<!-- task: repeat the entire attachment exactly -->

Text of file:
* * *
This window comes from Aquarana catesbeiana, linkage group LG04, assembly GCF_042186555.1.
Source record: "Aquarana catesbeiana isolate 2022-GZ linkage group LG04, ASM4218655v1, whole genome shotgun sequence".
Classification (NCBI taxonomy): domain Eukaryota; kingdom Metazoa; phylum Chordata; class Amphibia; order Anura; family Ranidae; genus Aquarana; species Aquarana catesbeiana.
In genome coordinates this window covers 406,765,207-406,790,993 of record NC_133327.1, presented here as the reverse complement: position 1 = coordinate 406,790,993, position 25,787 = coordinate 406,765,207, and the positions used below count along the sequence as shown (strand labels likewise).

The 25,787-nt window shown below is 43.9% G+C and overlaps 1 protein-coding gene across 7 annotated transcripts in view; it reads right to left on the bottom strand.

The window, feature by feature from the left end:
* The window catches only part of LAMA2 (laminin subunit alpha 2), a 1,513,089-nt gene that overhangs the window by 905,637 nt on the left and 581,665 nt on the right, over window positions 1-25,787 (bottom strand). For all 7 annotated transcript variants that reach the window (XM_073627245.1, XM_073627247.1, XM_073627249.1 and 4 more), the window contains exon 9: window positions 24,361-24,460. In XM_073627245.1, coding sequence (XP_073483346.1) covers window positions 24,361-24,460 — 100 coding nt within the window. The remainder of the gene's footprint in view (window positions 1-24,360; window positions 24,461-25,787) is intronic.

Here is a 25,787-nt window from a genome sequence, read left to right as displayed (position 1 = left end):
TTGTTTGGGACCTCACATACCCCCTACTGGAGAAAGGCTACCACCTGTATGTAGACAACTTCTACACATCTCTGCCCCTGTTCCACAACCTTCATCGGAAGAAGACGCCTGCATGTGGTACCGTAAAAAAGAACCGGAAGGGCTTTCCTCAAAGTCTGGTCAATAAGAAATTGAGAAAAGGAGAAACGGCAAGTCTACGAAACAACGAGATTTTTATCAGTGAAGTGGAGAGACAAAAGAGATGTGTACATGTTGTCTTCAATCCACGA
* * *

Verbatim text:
This window comes from Aquarana catesbeiana, linkage group LG04, assembly GCF_042186555.1.
Source record: "Aquarana catesbeiana isolate 2022-GZ linkage group LG04, ASM4218655v1, whole genome shotgun sequence".
Classification (NCBI taxonomy): domain Eukaryota; kingdom Metazoa; phylum Chordata; class Amphibia; order Anura; family Ranidae; genus Aquarana; species Aquarana catesbeiana.
In genome coordinates this window covers 406,765,207-406,790,993 of record NC_133327.1, presented here as the reverse complement: position 1 = coordinate 406,790,993, position 25,787 = coordinate 406,765,207, and the positions used below count along the sequence as shown (strand labels likewise).

The 25,787-nt window shown below is 43.9% G+C and overlaps 1 protein-coding gene across 7 annotated transcripts in view; it reads right to left on the bottom strand.

The window, feature by feature from the left end:
* The window catches only part of LAMA2 (laminin subunit alpha 2), a 1,513,089-nt gene that overhangs the window by 905,637 nt on the left and 581,665 nt on the right, over window positions 1-25,787 (bottom strand). For all 7 annotated transcript variants that reach the window (XM_073627245.1, XM_073627247.1, XM_073627249.1 and 4 more), the window contains exon 9: window positions 24,361-24,460. In XM_073627245.1, coding sequence (XP_073483346.1) covers window positions 24,361-24,460 — 100 coding nt within the window. The remainder of the gene's footprint in view (window positions 1-24,360; window positions 24,461-25,787) is intronic.

Here is a 25,787-nt window from a genome sequence, read left to right as displayed (position 1 = left end):
TTGTTTGGGACCTCACATACCCCCTACTGGAGAAAGGCTACCACCTGTATGTAGACAACTTCTACACATCTCTGCCCCTGTTCCACAACCTTCATCGGAAGAAGACGCCTGCATGTGGTACCGTAAAAAAGAACCGGAAGGGCTTTCCTCAAAGTCTGGTCAATAAGAAATTGAGAAAAGGAGAAACGGCAAGTCTACGAAACAACGAGATTTTTATCAGTGAAGTGGAGAGACAAAAGAGATGTGTACATGTTGTCTTCAATCCACGA